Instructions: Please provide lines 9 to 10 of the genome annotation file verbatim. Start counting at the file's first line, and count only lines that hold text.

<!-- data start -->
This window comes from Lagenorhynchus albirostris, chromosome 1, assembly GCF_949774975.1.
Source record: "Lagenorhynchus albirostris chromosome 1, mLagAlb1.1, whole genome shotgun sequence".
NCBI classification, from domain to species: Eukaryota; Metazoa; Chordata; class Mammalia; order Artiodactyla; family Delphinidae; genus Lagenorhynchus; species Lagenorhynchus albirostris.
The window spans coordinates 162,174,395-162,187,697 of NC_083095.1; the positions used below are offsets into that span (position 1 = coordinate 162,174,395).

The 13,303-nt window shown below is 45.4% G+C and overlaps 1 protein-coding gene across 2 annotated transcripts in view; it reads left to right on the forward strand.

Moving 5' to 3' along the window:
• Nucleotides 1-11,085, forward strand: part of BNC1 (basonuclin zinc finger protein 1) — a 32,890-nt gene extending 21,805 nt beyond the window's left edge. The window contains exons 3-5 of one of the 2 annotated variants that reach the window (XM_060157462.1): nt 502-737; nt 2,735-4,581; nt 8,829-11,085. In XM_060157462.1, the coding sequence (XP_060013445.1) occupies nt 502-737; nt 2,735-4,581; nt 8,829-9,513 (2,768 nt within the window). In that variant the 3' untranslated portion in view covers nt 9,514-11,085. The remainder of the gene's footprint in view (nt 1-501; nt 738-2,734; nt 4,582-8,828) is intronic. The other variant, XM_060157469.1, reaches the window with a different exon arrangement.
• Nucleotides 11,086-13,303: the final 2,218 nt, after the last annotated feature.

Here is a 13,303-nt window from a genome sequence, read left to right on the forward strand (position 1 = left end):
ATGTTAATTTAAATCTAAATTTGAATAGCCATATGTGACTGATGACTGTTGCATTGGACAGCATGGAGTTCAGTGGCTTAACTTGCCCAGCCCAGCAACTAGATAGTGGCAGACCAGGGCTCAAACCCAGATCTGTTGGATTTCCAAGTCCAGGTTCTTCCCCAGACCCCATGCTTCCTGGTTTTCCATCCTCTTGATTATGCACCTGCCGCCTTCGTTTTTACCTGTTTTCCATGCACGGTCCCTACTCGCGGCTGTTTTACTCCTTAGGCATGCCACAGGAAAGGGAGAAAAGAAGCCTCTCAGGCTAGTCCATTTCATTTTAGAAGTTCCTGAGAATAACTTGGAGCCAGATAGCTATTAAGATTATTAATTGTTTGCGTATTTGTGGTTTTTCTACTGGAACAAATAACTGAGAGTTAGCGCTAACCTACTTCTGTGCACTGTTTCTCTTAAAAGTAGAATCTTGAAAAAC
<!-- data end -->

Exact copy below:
Here is a 13,303-nt window from a genome sequence, read left to right on the forward strand (position 1 = left end):
ATGTTAATTTAAATCTAAATTTGAATAGCCATATGTGACTGATGACTGTTGCATTGGACAGCATGGAGTTCAGTGGCTTAACTTGCCCAGCCCAGCAACTAGATAGTGGCAGACCAGGGCTCAAACCCAGATCTGTTGGATTTCCAAGTCCAGGTTCTTCCCCAGACCCCATGCTTCCTGGTTTTCCATCCTCTTGATTATGCACCTGCCGCCTTCGTTTTTACCTGTTTTCCATGCACGGTCCCTACTCGCGGCTGTTTTACTCCTTAGGCATGCCACAGGAAAGGGAGAAAAGAAGCCTCTCAGGCTAGTCCATTTCATTTTAGAAGTTCCTGAGAATAACTTGGAGCCAGATAGCTATTAAGATTATTAATTGTTTGCGTATTTGTGGTTTTTCTACTGGAACAAATAACTGAGAGTTAGCGCTAACCTACTTCTGTGCACTGTTTCTCTTAAAAGTAGAATCTTGAAAAAC